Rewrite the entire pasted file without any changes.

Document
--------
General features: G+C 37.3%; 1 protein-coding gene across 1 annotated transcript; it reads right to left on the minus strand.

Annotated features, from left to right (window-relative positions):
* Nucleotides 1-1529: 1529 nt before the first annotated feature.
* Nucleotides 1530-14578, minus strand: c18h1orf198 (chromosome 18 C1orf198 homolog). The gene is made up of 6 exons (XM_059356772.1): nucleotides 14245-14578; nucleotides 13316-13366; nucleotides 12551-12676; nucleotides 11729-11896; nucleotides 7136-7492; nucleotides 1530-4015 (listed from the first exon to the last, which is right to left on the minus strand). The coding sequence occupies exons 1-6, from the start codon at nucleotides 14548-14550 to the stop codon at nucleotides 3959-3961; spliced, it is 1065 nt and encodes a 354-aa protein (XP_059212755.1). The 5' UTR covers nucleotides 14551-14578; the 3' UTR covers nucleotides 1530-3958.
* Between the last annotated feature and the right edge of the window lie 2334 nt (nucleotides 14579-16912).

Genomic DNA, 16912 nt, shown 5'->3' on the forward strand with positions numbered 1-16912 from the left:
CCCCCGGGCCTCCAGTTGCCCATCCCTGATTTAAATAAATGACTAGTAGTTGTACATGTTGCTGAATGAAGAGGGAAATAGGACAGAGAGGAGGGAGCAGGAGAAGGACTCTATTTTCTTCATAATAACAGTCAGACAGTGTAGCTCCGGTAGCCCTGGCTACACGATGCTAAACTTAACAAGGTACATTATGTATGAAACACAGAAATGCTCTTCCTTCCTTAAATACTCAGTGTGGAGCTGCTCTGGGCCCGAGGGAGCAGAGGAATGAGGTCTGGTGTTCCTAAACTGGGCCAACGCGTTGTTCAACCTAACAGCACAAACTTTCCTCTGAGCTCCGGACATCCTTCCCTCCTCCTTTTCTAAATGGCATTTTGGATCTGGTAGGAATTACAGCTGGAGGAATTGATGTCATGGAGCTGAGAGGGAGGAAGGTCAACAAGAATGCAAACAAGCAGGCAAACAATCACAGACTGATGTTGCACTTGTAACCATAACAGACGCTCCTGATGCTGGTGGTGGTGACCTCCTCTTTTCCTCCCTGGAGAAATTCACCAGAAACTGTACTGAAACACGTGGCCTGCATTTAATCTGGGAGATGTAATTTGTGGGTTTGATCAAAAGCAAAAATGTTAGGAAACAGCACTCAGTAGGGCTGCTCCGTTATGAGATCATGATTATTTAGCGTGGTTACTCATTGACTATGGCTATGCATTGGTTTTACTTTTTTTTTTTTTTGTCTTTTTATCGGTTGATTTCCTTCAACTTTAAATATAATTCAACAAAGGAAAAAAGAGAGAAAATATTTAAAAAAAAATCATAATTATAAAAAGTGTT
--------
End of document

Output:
General features: G+C 37.3%; 1 protein-coding gene across 1 annotated transcript; it reads right to left on the minus strand.

Annotated features, from left to right (window-relative positions):
* Nucleotides 1-1529: 1529 nt before the first annotated feature.
* Nucleotides 1530-14578, minus strand: c18h1orf198 (chromosome 18 C1orf198 homolog). The gene is made up of 6 exons (XM_059356772.1): nucleotides 14245-14578; nucleotides 13316-13366; nucleotides 12551-12676; nucleotides 11729-11896; nucleotides 7136-7492; nucleotides 1530-4015 (listed from the first exon to the last, which is right to left on the minus strand). The coding sequence occupies exons 1-6, from the start codon at nucleotides 14548-14550 to the stop codon at nucleotides 3959-3961; spliced, it is 1065 nt and encodes a 354-aa protein (XP_059212755.1). The 5' UTR covers nucleotides 14551-14578; the 3' UTR covers nucleotides 1530-3958.
* Between the last annotated feature and the right edge of the window lie 2334 nt (nucleotides 14579-16912).

Genomic DNA, 16912 nt, shown 5'->3' on the forward strand with positions numbered 1-16912 from the left:
CCCCCGGGCCTCCAGTTGCCCATCCCTGATTTAAATAAATGACTAGTAGTTGTACATGTTGCTGAATGAAGAGGGAAATAGGACAGAGAGGAGGGAGCAGGAGAAGGACTCTATTTTCTTCATAATAACAGTCAGACAGTGTAGCTCCGGTAGCCCTGGCTACACGATGCTAAACTTAACAAGGTACATTATGTATGAAACACAGAAATGCTCTTCCTTCCTTAAATACTCAGTGTGGAGCTGCTCTGGGCCCGAGGGAGCAGAGGAATGAGGTCTGGTGTTCCTAAACTGGGCCAACGCGTTGTTCAACCTAACAGCACAAACTTTCCTCTGAGCTCCGGACATCCTTCCCTCCTCCTTTTCTAAATGGCATTTTGGATCTGGTAGGAATTACAGCTGGAGGAATTGATGTCATGGAGCTGAGAGGGAGGAAGGTCAACAAGAATGCAAACAAGCAGGCAAACAATCACAGACTGATGTTGCACTTGTAACCATAACAGACGCTCCTGATGCTGGTGGTGGTGACCTCCTCTTTTCCTCCCTGGAGAAATTCACCAGAAACTGTACTGAAACACGTGGCCTGCATTTAATCTGGGAGATGTAATTTGTGGGTTTGATCAAAAGCAAAAATGTTAGGAAACAGCACTCAGTAGGGCTGCTCCGTTATGAGATCATGATTATTTAGCGTGGTTACTCATTGACTATGGCTATGCATTGGTTTTACTTTTTTTTTTTTTTGTCTTTTTATCGGTTGATTTCCTTCAACTTTAAATATAATTCAACAAAGGAAAAAAGAGAGAAAATATTTAAAAAAAAATCATAATTATAAAAAGTGTT